Posts Tagged ‘emotions’

what on earth is going on
to make this feeling surface again
pushed it back for so long
but to the surface it madly spins
so much strength to carry on like this
the flood gates are opening within
so numb nothing hurts
even where the flame turns blue
the courage to hold your heart outside
everyone can see all the scars
the relief of honesty
the walls tumbling tumbling
what on earth is going on
to see all these images again
learning how to feel
how to exhale the pain
how to embrace the joy
how the heart can be opened to capture everything at once
not running away but standing still
there’s more courage in healing
and feeling for once
have it all piercing the soul
what on earth is going on
just emotions
take a breath and dive in

Read Full Post »

i should write a poem when i’m pissed off,

the words will spit fire from the page,

the images i conjure will illustrate my rage,

but writing a poem when i’m pissed off makes me smile…

and then i’m not pissed off anymore.

i should write a poem about my heart being battered and bruised,

the things i say will tear at your soul,

i’ll lay out all my pieces and you’ll try to console,

but writing a poem about my bruised heart makes the pain go away…

and then i don’t feel so bruised anymore.

i should write a poem when i know i have truth on my side,

the more words i write, the more suspicious it sounds,

even i will start to question the truth that’s lying around…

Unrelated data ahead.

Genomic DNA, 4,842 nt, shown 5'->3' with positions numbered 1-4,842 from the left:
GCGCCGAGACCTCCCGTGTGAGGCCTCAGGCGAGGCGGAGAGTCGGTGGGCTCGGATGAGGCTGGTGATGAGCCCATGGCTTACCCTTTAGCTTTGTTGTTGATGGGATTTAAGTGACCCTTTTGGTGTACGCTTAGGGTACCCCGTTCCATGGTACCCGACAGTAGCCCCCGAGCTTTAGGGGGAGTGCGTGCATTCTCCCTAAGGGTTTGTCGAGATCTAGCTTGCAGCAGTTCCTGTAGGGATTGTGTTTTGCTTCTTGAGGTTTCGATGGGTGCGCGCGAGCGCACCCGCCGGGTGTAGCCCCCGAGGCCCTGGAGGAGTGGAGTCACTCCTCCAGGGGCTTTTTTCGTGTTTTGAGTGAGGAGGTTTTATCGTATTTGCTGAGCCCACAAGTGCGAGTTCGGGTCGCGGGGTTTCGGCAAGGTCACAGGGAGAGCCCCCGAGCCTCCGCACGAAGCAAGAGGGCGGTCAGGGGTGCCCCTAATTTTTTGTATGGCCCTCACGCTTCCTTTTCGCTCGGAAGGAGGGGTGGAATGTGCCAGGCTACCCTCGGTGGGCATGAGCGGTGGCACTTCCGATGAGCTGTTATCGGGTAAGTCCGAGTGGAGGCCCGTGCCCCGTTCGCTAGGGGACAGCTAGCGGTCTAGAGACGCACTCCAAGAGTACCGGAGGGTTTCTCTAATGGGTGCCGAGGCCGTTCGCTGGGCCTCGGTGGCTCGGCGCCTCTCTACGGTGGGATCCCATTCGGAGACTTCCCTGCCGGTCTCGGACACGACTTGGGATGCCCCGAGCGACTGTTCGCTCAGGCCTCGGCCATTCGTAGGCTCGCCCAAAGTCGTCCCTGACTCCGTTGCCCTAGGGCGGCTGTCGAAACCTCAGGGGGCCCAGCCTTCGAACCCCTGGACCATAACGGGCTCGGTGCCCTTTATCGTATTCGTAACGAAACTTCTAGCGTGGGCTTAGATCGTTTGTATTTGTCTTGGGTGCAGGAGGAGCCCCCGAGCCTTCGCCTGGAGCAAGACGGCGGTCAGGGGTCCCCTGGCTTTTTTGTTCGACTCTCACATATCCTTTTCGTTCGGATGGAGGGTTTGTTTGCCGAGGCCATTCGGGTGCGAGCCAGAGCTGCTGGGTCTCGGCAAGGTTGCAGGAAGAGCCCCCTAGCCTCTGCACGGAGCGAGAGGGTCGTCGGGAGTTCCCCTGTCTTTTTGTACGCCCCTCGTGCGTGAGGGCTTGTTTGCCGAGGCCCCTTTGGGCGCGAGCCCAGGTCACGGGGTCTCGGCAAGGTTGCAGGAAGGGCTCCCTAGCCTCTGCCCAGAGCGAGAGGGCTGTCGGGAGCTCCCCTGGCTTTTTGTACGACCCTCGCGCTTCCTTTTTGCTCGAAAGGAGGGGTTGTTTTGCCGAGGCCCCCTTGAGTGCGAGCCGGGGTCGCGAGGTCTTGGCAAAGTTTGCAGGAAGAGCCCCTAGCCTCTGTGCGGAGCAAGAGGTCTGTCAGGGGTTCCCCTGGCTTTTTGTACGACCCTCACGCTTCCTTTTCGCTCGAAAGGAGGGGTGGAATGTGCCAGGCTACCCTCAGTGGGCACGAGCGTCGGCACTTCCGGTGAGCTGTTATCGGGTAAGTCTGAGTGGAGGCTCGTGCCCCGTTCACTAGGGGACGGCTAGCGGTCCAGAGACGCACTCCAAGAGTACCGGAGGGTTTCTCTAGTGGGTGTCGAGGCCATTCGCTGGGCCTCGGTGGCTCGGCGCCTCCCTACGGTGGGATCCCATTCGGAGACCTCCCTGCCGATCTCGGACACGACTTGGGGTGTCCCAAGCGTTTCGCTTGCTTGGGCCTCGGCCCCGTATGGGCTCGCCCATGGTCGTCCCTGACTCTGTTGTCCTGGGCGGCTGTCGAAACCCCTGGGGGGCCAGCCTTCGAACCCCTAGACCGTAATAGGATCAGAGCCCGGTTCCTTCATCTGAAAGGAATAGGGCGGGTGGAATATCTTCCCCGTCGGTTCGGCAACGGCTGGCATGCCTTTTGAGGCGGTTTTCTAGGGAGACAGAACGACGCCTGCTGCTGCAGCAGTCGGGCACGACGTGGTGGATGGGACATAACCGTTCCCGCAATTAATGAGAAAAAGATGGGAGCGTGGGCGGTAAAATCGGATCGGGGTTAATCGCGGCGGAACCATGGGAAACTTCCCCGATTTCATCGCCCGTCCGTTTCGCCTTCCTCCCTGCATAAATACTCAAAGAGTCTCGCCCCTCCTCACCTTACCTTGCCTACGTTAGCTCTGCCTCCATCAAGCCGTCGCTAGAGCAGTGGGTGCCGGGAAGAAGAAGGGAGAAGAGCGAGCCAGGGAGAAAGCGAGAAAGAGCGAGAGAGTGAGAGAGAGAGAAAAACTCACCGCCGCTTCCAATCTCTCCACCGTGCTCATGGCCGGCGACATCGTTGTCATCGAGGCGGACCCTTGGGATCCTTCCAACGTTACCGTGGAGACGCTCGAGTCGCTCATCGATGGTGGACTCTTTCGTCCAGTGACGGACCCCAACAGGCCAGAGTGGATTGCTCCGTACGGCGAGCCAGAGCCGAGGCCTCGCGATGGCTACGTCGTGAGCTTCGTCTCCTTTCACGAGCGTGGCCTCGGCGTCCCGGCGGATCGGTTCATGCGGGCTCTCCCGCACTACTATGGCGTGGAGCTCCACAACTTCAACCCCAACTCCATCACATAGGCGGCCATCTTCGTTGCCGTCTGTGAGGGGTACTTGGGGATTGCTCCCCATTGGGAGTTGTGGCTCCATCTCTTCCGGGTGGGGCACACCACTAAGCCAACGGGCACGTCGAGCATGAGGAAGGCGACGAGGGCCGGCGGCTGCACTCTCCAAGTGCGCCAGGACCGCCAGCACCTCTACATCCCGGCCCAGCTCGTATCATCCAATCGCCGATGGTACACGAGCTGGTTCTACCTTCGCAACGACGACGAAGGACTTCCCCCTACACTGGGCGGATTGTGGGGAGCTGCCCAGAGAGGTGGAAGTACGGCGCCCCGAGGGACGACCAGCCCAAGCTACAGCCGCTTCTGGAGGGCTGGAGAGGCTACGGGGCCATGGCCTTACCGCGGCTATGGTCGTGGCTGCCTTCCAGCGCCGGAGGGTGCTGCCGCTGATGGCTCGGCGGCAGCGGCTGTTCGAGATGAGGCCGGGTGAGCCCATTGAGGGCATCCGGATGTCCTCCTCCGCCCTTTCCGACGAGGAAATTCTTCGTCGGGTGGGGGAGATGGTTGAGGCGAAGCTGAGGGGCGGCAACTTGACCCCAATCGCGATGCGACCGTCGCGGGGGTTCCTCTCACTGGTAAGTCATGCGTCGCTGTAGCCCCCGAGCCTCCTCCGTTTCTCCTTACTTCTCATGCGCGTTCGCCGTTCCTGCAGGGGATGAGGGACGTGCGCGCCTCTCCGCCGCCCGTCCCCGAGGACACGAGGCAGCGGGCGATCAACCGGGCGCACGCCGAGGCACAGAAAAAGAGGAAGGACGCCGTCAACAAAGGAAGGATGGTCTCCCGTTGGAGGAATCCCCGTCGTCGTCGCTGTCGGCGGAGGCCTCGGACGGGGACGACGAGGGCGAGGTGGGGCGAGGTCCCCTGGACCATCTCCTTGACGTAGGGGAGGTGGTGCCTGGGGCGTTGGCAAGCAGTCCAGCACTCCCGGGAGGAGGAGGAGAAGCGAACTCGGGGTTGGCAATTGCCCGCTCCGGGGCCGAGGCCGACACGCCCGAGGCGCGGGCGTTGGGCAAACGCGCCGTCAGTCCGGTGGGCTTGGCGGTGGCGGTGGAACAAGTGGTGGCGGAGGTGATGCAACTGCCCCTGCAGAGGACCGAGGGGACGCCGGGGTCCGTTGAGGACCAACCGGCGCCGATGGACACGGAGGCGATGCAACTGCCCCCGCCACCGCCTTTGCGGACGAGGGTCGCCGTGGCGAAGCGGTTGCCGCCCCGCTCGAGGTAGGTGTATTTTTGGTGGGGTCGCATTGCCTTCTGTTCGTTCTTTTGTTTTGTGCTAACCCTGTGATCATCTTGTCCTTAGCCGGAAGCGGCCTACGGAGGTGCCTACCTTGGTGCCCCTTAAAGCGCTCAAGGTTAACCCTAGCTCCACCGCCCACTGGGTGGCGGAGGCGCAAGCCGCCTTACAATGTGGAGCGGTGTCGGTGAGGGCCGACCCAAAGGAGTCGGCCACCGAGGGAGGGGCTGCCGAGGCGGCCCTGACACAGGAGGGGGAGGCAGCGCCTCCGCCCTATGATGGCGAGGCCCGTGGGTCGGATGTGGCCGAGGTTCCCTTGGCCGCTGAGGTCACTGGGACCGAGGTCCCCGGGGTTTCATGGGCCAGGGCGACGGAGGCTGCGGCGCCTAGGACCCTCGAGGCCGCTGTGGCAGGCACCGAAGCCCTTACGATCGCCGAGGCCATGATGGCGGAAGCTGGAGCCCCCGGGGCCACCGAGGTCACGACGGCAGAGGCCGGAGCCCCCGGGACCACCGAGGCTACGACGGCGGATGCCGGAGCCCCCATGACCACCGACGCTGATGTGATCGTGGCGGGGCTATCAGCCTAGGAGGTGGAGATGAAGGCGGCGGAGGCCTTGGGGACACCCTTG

but writing a poem with truth on my side makes me question,

and then truth isn’t on my side anymore.

i should write a poem when my mind can’t settle down,

the thoughts will be jumbled and completely confused,

the words will leave you more than bemused,

but when i write a poem when my mind is jumbled…

i don’t question the clarity anymore.

i should write a poem when i’m happy and content,

the sappy words would be oh so sweet,

the sticky taste is just a deceit,

but writing a poem when i’m happy and content leaves me bored…

and when i’m bored i’m not happy anymore.

i should write a poem about the cruelty of silence,

i should write a poem about the helplessness of being misunderstood,

i should write a poem about the bravery of just being.

i should write a poem about…

 searching, finding, losing, struggling, holding on and letting go…

 falling down, getting up, being stuck and daring yourself to move…

 being depressed, being relieved, learning to lose and learning to love…

i should write a poem about how we are always always becoming, always…

i think i’ll write a poem…

i got no other plans.

Read Full Post »

Wandering… alone.

Walking through the thoughts that hold me together,

keep me connected to your soul,

tether me to a place that allows me to breathe.

I want to stay here.

I want to never leave.

I want to drown in this rising current.

I want to slip under the wave of emotions that have eluded me for so long.

Wandering… alone.

Drifting with the undercurrent that once threatened to pull me under,

smiling at the jagged edges of my own heart,

laughing at the possibility of another missing piece.

I am moving forward.

I am swimming in the feelings of belonging that pushed me away for so long.

I am whole.

I am real.

I am broken and mended, I am childish and wise, I am piece-milled together and I am perfectly imperfect.

I am remembering how to swim and not just float.

I am learning how to live and not just react.

I am reaching out  and not retreating to the dark cave of my stoney heart…

I am polishing my stoney heart.

I am thinking.

I am feeling.

I am wondering.

I am loving.

I am pausing.

I am hesitating.

I am rushing forward.

I am wandering through this sandy beach and feeling the warmth of the sun…

I am reflecting, not dwelling.

I am learning, not reliving.

I am just a girl,

who once was scared,

who once needed company at the bottom of the water filled cave,

who once lost herself.